Not everyone was. Two days after the shoot at Naper Settlement, Beyond the Soul was back at Kline Creek Farm, shooting a complicated scene in which Henry and Andrew Hemmings search for Harper and Alma Morgan on horseback. After discovering them hiding behind a woodpile, Henry savagely kicks Harper and Andrew drags a screaming Alma into the barn. Before getting to the meat of the scene, the crew filmed various shots of Henry, played by part-time actor Scott Anderson, riding around in the late afternoon sunlight shouting Harp-uh! Harp-uh Morgan!

Nielsen wasn’t there that day, so Gruchala was doing double duty, setting up the shots and operating the camera. As usual they were behind schedule, and Terrazzino was getting agitated, warning Anchal that they had little time left before they’d have to leave the farm for the day. After filming a wide shot of the beating, Anchal was ready to move on to the last scene, but Gruchala wanted to take another. Anchal disagreed, but the cinematographer begged, then insisted, and the director gave in. Gruchala quickly began setting up a low-angle close-up of Henry’s right foot coming down toward the camera on a collision course with Harper.

Meanwhile Terrazzino, who’d been off to the side quietly conferring with producer Iyer, approached Anchal. The director didn’t want to be distracted and called for Chathappuram. But Terrazzino persisted. “No,” he said. “I want to talk to you. You are the director. Is this the last shot you want to take? Because after this I’m pulling the plug.” Iyer came over, and the four of them huddled by a fence and whispered angrily about Gruchala in English and Malayalam. “People are not respecting him,” Iyer said to Chathappuram. Gruchala, oblivious, continued to set up his shot, and after a few moments Anchal waved off the others and joined him. “Go for take!” he said. “Take!”

Some local crew members began wondering who was really directing. “Low-budget films are about getting the meat and potatoes,” says de la Mata. “You try to get as many good cuts as you can. And if you’ve got time left over to spoon some gravy on there, that’s great. I think Keith’s intentions were sometimes honorable and I think sometimes he was also trying to make a reel for himself.”

Corner-mouthed muttering gave way to bald scorn and sometimes outright hostility to Gruchala’s directions. At times it seemed that he couldn’t open his mouth without a sarcastic retort from de la Mata, Nielsen, or Terrazzino.

“My feeling is when I’m hired through the director, I work for the director,” says Nielsen. “My job is to give the director what he wants. Well, [Anchal] is the writer, director, and editor. This man is a highly respected person in India as a filmmaker and I respect him just as much as people in India do. I try to give him exactly what he wants. Well, we had a DP trying to do other things. And that makes for problems. I’ve been in situations where directors are new, they don’t know what they’re doing, and you help them along. In this situation, Rajiv has made several other movies. I don’t think at this point this man needs any help. He knows what he’s doing. He’s editing in his head where his cuts are, what he needs coverage-wise, and I’m not the person to challenge that.”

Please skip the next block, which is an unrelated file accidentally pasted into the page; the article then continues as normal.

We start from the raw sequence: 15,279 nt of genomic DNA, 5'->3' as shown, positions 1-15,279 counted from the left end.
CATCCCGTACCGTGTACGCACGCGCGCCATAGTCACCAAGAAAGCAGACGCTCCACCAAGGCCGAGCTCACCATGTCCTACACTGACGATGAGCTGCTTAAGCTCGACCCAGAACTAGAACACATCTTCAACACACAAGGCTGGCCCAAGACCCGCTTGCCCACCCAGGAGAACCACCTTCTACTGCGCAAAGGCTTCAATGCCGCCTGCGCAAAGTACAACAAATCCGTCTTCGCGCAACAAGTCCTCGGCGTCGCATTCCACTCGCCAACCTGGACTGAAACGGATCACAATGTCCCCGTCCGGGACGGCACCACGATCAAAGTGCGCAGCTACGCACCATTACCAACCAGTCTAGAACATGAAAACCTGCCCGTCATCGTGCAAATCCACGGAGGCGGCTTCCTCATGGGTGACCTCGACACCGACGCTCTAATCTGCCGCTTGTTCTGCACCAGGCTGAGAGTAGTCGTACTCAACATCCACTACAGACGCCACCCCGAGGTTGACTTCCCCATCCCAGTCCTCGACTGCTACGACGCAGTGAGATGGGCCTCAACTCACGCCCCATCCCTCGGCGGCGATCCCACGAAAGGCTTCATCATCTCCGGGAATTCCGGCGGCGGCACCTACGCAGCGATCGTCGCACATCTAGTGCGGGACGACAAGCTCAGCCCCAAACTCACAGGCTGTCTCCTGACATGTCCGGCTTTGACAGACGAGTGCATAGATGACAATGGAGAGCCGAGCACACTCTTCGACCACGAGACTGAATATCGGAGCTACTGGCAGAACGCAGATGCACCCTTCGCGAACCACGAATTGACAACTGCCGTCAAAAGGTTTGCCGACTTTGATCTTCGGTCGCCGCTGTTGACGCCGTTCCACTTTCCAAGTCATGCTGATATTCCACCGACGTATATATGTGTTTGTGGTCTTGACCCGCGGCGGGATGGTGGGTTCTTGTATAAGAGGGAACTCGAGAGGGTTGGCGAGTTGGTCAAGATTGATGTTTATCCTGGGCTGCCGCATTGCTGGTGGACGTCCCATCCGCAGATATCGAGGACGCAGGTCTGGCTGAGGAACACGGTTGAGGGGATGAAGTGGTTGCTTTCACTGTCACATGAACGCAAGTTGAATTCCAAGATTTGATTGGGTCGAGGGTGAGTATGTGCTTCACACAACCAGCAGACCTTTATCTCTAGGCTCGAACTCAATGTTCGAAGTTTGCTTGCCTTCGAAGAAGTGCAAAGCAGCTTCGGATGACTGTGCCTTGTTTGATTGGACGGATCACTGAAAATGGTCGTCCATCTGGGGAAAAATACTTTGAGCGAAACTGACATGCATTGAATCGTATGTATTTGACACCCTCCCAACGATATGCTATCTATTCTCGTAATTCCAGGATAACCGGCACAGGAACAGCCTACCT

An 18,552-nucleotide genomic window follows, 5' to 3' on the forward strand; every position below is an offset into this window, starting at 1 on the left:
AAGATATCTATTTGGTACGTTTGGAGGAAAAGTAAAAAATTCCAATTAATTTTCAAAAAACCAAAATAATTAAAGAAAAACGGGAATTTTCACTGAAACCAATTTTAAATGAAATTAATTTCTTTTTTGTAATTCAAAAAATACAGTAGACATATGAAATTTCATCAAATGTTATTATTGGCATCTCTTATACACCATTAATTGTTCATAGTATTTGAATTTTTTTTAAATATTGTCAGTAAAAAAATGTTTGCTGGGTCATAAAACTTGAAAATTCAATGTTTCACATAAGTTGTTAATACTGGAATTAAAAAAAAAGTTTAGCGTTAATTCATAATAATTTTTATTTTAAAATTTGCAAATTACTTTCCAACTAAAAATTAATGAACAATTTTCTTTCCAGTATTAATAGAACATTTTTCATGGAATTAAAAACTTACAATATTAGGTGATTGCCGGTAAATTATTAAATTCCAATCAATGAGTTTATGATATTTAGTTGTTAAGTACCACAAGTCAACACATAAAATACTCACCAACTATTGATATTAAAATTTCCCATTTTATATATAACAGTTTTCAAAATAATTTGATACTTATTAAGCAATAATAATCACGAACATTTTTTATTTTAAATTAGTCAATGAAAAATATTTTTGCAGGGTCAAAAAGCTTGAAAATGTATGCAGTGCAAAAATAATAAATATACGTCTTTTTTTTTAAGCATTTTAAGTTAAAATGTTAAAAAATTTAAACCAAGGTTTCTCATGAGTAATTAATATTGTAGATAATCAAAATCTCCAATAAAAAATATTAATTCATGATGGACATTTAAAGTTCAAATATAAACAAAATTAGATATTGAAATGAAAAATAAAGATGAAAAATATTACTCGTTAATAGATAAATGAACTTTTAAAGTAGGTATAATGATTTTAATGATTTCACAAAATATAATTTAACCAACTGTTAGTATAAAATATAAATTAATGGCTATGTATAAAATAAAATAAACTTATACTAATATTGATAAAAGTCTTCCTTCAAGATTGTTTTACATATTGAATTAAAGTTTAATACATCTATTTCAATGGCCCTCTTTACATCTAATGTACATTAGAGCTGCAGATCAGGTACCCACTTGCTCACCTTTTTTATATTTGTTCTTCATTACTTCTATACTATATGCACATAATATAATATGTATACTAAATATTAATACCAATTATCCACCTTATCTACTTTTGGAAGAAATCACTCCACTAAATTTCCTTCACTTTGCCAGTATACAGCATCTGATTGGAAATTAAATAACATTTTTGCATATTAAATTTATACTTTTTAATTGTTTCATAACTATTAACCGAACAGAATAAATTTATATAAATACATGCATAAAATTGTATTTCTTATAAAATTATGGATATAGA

Several days later, when the production loaded in at Sacred Heart Hospital on the west side, the tension had stretched even Anchal’s nerves. With its old-style green-tiled operating rooms, Sacred Heart appeals to location scouts, and it’s served as a set for several films and television shows. Beyond the Soul was there to film the climactic present-day scene in which surgeons try to save the life of Lewis’s patient Fred, who’s also played by Scott Anderson–Henry Hemmings in the past-life sequences.

The crew squeezed into the small surgical ward, mingling with extras in bloodied hospital garb. Conditions were so cramped that for some shots the video monitor had to be placed in the hallway outside. Separated by a pair of swinging doors, Anchal and Chathappuram communicated through a walkie-talkie barely powered by dying batteries. But the director and Gruchala had to run back and forth when they wanted to talk to Nielsen behind the camera or to any of the actors.

During a break, Nielsen and de la Mata griped about Gruchala. “I’m really tired of him,” said Nielsen. “He’s a pain in the ass, and he’s really not very good.”

“He is the most inept DP I’ve ever worked with,” said de la Mata.

Back in the hallway, Gruchala and Anchal began bickering over the way the shots were turning out. Gruchala believed that Nielsen wasn’t following his directions for camera movement, but he didn’t want to go in and talk to him about it. Anchal misunderstood much of what Gruchala was saying and believed he was criticizing the actors. “There’s really nothing for me to do,” said Gruchala. “Put them where you want to.” They filmed a shot of doctors walking toward each other and conferring on Fred’s status. After the scene was cut, Anchal looked expectantly at Gruchala.